by Valentina de Rooy
Valentina de Rooy is a Nicaraguan psychologist with experience in qualitative research about social phenomena. Her passion is working with rural communities on a diversity of issues for the community development in Nicaragua, her country of origin. Valentina became familiar with Trees, Water & People’s work through Lucas Wolf, TWP’s former International Director, whose dedication to the people and the environment inspired to engage in TWP’s mission.
I recently had the opportunity to travel with Trees, Water & People’s nonprofit partner in Nicaragua, PROLEÑA, for a clean cookstove health study. The Aprovecho Research Center and PROLEÑA joined forces to carry out a study to measure the difference in pollution from smoke emissions in households cooking with wood in traditional stoves and improved stoves around Jinotega, Nicaragua. My role was to serve as interpreter and research assistant to Sam Bentson, the lab manager for Aprovecho.
For a month and a half, we stayed in Jinotega, a city located in northern Nicaragua in the dry corridor of Central America. Sam, some technicians of the NGO La Cuculmeca, and I visited more than 120 homes in six rural communities in the outskirts of the city of Jinotega. The participants in our study received us with great hospitality, stories, and gifts of crops they grew themselves. The children of the communities satiated their curiosity by following us to each of the households; some of them were even essential to the study by showing us the route to their neighbors’ homes.
We met so many amazing people during our stay. We met Don Aparicio, who has dedicated his life to the development of projects in his community of Saraguasca. While we were walking along the hill one day, Don Aparicio sang to us some verses composed by “Los Soñadores de Saraguasca,” a group of which he is a member and dedicates his songs to nature, its protection and conservation:
Let’s take care of the animals,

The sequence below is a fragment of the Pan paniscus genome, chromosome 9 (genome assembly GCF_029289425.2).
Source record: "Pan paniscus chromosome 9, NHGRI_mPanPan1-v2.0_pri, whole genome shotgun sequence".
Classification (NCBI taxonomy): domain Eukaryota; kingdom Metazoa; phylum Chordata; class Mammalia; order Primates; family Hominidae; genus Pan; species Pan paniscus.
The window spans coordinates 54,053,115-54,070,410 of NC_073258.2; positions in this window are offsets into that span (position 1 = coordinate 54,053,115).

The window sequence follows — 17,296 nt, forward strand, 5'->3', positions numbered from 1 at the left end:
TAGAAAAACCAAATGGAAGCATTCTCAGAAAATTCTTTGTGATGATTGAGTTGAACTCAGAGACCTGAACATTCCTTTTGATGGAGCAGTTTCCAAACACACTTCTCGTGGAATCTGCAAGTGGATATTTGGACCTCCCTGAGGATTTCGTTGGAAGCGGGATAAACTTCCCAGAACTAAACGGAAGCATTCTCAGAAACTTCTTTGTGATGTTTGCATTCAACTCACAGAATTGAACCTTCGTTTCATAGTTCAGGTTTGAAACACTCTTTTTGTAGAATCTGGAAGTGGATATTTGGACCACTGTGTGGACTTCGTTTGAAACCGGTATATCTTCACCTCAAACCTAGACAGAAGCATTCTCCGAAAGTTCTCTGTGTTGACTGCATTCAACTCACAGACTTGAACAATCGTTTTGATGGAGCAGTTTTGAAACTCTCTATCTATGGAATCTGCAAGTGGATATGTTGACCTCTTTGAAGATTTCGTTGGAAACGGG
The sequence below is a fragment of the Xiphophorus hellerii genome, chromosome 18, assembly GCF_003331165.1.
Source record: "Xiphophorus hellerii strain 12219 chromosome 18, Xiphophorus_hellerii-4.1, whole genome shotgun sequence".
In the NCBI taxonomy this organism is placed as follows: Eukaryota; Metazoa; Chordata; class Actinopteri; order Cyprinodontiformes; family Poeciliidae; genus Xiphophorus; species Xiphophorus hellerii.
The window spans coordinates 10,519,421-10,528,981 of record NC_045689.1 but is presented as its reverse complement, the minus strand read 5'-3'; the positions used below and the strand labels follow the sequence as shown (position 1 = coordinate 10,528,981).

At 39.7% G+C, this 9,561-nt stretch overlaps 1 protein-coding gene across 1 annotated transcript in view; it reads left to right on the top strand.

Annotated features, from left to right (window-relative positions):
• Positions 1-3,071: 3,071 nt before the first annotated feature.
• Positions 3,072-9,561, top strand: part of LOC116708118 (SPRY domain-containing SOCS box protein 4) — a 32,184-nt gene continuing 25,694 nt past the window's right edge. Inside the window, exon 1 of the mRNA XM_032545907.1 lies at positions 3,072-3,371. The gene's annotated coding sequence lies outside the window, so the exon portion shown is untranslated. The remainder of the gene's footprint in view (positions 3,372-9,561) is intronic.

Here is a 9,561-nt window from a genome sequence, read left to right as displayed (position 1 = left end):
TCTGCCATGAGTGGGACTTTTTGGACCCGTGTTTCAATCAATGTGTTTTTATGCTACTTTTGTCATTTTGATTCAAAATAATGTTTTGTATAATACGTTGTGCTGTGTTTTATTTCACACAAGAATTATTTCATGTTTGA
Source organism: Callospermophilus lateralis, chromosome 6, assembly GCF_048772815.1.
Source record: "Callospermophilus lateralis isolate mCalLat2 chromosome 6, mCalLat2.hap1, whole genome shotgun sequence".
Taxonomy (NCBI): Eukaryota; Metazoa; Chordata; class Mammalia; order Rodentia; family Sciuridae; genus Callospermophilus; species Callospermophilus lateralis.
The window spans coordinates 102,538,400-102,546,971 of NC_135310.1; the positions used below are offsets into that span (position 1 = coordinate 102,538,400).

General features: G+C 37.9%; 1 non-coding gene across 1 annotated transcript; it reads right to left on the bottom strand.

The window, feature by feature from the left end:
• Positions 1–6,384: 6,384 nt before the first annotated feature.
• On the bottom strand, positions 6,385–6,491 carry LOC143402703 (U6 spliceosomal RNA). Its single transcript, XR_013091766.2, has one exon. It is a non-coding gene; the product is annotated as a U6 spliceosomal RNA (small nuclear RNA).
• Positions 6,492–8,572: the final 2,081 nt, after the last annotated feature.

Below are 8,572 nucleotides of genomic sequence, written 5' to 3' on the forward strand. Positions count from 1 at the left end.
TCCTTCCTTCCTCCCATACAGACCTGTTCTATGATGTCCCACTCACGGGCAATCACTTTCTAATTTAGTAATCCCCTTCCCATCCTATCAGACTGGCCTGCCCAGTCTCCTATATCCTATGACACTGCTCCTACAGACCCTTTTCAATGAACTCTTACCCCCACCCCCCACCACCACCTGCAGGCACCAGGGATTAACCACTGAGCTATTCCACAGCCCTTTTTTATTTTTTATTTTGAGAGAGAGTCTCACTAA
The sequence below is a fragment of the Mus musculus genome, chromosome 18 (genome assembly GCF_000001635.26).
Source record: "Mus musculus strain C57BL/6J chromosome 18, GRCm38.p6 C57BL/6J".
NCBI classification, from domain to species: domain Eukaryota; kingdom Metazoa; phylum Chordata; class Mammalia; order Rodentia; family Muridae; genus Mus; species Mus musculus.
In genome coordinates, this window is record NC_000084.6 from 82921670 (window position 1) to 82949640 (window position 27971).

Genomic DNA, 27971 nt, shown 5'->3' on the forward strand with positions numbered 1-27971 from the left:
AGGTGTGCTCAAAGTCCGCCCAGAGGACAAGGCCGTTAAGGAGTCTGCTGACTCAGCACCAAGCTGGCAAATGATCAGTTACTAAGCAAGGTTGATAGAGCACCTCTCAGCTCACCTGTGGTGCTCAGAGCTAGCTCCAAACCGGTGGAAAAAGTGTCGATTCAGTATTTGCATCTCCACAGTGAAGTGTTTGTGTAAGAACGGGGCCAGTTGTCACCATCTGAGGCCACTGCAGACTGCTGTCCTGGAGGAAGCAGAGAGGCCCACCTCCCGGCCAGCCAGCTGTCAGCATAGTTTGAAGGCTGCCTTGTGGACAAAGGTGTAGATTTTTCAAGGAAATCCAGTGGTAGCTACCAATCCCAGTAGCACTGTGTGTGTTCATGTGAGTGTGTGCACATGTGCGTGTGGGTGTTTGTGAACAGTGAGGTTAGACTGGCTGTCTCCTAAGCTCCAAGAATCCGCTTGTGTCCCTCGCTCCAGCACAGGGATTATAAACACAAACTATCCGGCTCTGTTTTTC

that enliven our environment,
like those found in the forest
over there at Agua Caliente.
For destroying our woodlands,
they had to be absent,
but if we reforest,
they will return.
In the last stage of the study, we met Doña Cata from the community of Las Lomas. Doña Cata and her husband Mario are pioneers in their community when it comes to crop diversification for their own consumption and they play a key role in hosting community meetings for the people engaged in agricultural projects.
Doña Cata introduced us to Idania, a young entrepreneur who runs her own cake-making business by modifying her PROLEÑA clean cookstove with two large pots in a small oven for baking cakes. Like most beneficiaries of improved stoves, Idania enthusiastically commented on her positive experience with smoke reduction and fuel saving. Now, the stakeholders are looking forward to the results of the study, hoping to know about their health condition in order to suggest changes for the future of their communities.
An update from TWP’s International Director, Gemara Gifford:
We are pleased to announce that each participant in this study who cooks with an open-fire cookstove will be receiving a brand new clean cookstove as a reward for participating in this study. For the first time, these families will be able to breathe easier and save time and money on fuelwood. Keep an eye out for how you can sponsor a family to make this a reality! If you would like to help fund the construction of these families’ clean cookstoves, please donate today!